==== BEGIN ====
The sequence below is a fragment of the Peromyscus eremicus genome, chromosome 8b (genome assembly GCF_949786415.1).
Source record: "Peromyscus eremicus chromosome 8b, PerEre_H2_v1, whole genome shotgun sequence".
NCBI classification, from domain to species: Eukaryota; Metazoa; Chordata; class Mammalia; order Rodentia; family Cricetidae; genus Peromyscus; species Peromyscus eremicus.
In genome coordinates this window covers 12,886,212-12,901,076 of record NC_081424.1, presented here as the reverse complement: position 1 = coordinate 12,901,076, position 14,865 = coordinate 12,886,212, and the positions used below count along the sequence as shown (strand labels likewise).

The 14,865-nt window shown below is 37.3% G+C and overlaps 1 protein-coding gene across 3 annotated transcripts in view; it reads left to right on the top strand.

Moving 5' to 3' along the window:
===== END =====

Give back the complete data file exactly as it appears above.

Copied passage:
The sequence below is a fragment of the Peromyscus eremicus genome, chromosome 8b (genome assembly GCF_949786415.1).
Source record: "Peromyscus eremicus chromosome 8b, PerEre_H2_v1, whole genome shotgun sequence".
NCBI classification, from domain to species: Eukaryota; Metazoa; Chordata; class Mammalia; order Rodentia; family Cricetidae; genus Peromyscus; species Peromyscus eremicus.
In genome coordinates this window covers 12,886,212-12,901,076 of record NC_081424.1, presented here as the reverse complement: position 1 = coordinate 12,901,076, position 14,865 = coordinate 12,886,212, and the positions used below count along the sequence as shown (strand labels likewise).

The 14,865-nt window shown below is 37.3% G+C and overlaps 1 protein-coding gene across 3 annotated transcripts in view; it reads left to right on the top strand.

Moving 5' to 3' along the window: